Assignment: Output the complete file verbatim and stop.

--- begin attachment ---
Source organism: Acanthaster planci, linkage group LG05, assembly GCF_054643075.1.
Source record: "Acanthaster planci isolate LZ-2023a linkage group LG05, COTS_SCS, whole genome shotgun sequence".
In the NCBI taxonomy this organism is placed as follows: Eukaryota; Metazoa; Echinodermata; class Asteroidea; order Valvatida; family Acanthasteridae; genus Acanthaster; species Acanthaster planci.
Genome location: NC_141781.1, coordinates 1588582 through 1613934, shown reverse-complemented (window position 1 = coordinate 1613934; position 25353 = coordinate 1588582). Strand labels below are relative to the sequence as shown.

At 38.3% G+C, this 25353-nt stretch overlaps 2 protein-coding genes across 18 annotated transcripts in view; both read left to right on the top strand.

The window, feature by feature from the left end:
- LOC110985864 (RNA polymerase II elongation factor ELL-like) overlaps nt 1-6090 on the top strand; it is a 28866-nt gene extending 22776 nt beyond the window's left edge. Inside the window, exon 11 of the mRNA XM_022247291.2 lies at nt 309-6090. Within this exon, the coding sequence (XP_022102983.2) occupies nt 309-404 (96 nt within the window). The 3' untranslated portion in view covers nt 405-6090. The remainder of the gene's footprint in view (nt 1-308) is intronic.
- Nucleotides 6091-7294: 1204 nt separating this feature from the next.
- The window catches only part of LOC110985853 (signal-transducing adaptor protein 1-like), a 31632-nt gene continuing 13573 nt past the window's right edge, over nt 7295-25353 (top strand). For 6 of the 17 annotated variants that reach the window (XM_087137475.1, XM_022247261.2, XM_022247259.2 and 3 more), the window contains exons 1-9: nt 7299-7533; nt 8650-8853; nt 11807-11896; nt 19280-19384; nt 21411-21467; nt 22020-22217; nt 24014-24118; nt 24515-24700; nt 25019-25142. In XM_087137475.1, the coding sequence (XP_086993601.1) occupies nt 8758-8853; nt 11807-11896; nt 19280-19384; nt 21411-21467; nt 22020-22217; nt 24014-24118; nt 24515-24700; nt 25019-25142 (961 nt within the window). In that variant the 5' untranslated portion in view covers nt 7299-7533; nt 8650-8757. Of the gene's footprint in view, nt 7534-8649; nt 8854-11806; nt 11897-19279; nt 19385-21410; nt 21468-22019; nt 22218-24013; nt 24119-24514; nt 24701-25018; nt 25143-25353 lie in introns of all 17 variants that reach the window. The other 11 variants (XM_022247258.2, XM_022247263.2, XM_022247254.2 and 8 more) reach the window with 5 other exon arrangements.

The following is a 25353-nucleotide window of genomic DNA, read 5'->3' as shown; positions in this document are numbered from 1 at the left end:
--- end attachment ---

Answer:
Source organism: Acanthaster planci, linkage group LG05, assembly GCF_054643075.1.
Source record: "Acanthaster planci isolate LZ-2023a linkage group LG05, COTS_SCS, whole genome shotgun sequence".
In the NCBI taxonomy this organism is placed as follows: Eukaryota; Metazoa; Echinodermata; class Asteroidea; order Valvatida; family Acanthasteridae; genus Acanthaster; species Acanthaster planci.
Genome location: NC_141781.1, coordinates 1588582 through 1613934, shown reverse-complemented (window position 1 = coordinate 1613934; position 25353 = coordinate 1588582). Strand labels below are relative to the sequence as shown.

At 38.3% G+C, this 25353-nt stretch overlaps 2 protein-coding genes across 18 annotated transcripts in view; both read left to right on the top strand.

The window, feature by feature from the left end:
- LOC110985864 (RNA polymerase II elongation factor ELL-like) overlaps nt 1-6090 on the top strand; it is a 28866-nt gene extending 22776 nt beyond the window's left edge. Inside the window, exon 11 of the mRNA XM_022247291.2 lies at nt 309-6090. Within this exon, the coding sequence (XP_022102983.2) occupies nt 309-404 (96 nt within the window). The 3' untranslated portion in view covers nt 405-6090. The remainder of the gene's footprint in view (nt 1-308) is intronic.
- Nucleotides 6091-7294: 1204 nt separating this feature from the next.
- The window catches only part of LOC110985853 (signal-transducing adaptor protein 1-like), a 31632-nt gene continuing 13573 nt past the window's right edge, over nt 7295-25353 (top strand). For 6 of the 17 annotated variants that reach the window (XM_087137475.1, XM_022247261.2, XM_022247259.2 and 3 more), the window contains exons 1-9: nt 7299-7533; nt 8650-8853; nt 11807-11896; nt 19280-19384; nt 21411-21467; nt 22020-22217; nt 24014-24118; nt 24515-24700; nt 25019-25142. In XM_087137475.1, the coding sequence (XP_086993601.1) occupies nt 8758-8853; nt 11807-11896; nt 19280-19384; nt 21411-21467; nt 22020-22217; nt 24014-24118; nt 24515-24700; nt 25019-25142 (961 nt within the window). In that variant the 5' untranslated portion in view covers nt 7299-7533; nt 8650-8757. Of the gene's footprint in view, nt 7534-8649; nt 8854-11806; nt 11897-19279; nt 19385-21410; nt 21468-22019; nt 22218-24013; nt 24119-24514; nt 24701-25018; nt 25143-25353 lie in introns of all 17 variants that reach the window. The other 11 variants (XM_022247258.2, XM_022247263.2, XM_022247254.2 and 8 more) reach the window with 5 other exon arrangements.

The following is a 25353-nucleotide window of genomic DNA, read 5'->3' as shown; positions in this document are numbered from 1 at the left end: